Valve edits Steam Deck trailer to remove Nintendo Switch emulator icon

Steam Deck with Yuzu icon
(Image credit: Nibellion / Valve)

Valve published an upbeat Steam Deck video on Thursday, announcing that its handheld gaming PC was finally available to order without a reservation. The video also celebrated the arrival of the Steam Deck dock and OS improvements that make the Deck work better with external displays. But gaming Twitter newshound Nibellion also spotted something surprising in the Steam Deck library in Valve's video: an icon for Nintendo Switch emulator Yuzu. You can see it above, hanging out next to Hades on the home screen's recent games list.

After Nibellion's tweet got a couple thousand retweets Friday morning, Valve delisted the video and uploaded a new version without Yuzu visible. The original video is now set to private.

Valve has long maintained that the Steam Deck is a PC, and thus yours to customize and use for whatever software you see fit. But it understandably hasn't promoted the Deck as an emulation device (even though it's a really, really good one). Yuzu is a legal, open source piece of software, but not one that Nintendo is exactly thrilled exists.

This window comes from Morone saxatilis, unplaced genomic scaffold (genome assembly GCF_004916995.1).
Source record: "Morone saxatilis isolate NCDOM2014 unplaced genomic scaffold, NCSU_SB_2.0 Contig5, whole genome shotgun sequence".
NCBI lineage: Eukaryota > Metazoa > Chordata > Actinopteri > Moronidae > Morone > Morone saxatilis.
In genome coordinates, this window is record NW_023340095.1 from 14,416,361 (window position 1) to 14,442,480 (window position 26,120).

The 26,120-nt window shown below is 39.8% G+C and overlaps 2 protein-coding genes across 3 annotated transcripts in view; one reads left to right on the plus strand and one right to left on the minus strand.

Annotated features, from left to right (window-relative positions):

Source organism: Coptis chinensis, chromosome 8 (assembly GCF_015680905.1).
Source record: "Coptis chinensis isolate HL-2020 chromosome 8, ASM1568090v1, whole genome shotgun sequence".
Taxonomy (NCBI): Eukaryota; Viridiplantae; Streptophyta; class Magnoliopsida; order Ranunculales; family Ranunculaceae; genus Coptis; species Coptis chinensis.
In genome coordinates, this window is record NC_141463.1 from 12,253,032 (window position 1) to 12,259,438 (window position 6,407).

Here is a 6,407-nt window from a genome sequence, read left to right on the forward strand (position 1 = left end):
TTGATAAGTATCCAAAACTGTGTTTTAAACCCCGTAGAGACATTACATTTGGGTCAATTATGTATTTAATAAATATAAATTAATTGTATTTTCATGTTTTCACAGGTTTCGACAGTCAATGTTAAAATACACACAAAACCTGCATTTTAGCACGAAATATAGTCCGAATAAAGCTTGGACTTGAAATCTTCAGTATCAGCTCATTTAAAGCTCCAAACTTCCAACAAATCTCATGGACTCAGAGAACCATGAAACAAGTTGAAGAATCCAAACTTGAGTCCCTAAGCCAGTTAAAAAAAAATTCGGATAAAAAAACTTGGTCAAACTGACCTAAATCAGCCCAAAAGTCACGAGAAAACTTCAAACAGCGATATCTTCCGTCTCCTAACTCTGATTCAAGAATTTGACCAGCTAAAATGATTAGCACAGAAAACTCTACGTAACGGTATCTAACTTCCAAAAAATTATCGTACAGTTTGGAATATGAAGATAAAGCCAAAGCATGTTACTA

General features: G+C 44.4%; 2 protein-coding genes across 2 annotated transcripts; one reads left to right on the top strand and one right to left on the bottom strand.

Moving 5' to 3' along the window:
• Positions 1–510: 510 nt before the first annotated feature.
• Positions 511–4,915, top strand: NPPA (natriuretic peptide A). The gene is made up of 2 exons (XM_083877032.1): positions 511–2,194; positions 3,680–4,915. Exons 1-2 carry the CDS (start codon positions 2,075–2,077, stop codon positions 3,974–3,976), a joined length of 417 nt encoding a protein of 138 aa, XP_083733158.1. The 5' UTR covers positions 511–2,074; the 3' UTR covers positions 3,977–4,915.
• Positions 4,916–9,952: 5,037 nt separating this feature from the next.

Back in March, when Steam Deck reviews first landed, Nintendo started issuing DMCA takedowns on YouTube videos that showed Nintendo Switch games running on Valve's handheld. You can find more of those videos on YouTube now, so Nintendo may have eased up on the takedowns. Still, considering Valve and Nintendo have a friendly enough relationship to put Portal on the Switch, the safe political move here is probably not tacitly endorsing Switch emulation on the Steam Deck.

I've reached out to Valve for comment on the video and will update this story if I receive a reply.

Wes Fenlon
Senior Editor

Wes has been covering games and hardware for more than 10 years, first at tech sites like The Wirecutter and Tested before joining the PC Gamer team in 2014. Wes plays a little bit of everything, but he'll always jump at the chance to cover emulation and Japanese games.

When he's not obsessively optimizing and re-optimizing a tangle of conveyor belts in Satisfactory (it's really becoming a problem), he's probably playing a 20-year-old Final Fantasy or some opaque ASCII roguelike. With a focus on writing and editing features, he seeks out personal stories and in-depth histories from the corners of PC gaming and its niche communities. 50% pizza by volume (deep dish, to be specific).